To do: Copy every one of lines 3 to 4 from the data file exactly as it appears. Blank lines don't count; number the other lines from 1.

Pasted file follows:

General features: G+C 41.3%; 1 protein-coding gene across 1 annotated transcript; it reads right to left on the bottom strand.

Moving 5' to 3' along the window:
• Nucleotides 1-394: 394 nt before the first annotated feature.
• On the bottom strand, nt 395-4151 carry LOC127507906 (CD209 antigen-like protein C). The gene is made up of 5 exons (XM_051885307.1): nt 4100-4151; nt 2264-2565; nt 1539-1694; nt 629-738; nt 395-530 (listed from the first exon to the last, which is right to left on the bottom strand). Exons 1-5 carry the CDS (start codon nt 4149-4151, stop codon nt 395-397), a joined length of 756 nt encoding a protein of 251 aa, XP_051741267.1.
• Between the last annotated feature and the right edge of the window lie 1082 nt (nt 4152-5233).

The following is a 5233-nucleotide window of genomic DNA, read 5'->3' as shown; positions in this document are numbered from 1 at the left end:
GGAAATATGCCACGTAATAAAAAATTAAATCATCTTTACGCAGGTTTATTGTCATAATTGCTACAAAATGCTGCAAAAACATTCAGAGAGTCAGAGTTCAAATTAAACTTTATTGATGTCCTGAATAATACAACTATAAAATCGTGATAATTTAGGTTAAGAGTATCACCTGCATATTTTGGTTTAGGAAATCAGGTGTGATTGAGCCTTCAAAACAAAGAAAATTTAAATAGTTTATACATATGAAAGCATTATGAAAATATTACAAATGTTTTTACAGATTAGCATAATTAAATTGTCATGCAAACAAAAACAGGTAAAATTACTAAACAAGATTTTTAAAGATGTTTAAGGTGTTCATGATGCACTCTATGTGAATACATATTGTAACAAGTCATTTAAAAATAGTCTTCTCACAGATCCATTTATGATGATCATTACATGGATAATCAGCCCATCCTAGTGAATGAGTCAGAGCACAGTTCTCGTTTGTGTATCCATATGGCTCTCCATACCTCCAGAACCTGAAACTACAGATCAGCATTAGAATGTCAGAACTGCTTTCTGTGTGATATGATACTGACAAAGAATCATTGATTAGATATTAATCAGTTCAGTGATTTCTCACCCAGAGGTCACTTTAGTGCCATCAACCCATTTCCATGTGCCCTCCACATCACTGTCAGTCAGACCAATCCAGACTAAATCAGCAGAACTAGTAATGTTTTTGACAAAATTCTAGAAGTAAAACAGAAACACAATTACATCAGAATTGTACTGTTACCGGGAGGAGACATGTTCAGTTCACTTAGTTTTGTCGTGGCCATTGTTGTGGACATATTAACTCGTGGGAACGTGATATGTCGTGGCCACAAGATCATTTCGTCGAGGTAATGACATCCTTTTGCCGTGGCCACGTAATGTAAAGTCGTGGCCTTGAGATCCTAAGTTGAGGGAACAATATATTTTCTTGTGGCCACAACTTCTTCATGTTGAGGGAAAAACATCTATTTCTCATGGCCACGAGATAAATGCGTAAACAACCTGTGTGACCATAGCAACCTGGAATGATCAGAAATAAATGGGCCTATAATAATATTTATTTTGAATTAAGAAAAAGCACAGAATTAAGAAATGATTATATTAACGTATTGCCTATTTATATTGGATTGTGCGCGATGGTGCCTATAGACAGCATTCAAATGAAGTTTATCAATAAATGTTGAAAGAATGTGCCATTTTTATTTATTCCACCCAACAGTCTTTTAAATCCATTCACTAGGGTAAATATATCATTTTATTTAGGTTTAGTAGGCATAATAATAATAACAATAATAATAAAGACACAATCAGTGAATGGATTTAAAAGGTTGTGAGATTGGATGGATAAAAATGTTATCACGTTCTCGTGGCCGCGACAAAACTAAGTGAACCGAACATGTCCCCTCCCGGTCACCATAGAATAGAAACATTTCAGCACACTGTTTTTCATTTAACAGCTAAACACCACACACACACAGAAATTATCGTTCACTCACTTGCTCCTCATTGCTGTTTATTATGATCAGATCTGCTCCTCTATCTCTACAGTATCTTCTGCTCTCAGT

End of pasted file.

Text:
• Nucleotides 1-394: 394 nt before the first annotated feature.
• On the bottom strand, nt 395-4151 carry LOC127507906 (CD209 antigen-like protein C). The gene is made up of 5 exons (XM_051885307.1): nt 4100-4151; nt 2264-2565; nt 1539-1694; nt 629-738; nt 395-530 (listed from the first exon to the last, which is right to left on the bottom strand). Exons 1-5 carry the CDS (start codon nt 4149-4151, stop codon nt 395-397), a joined length of 756 nt encoding a protein of 251 aa, XP_051741267.1.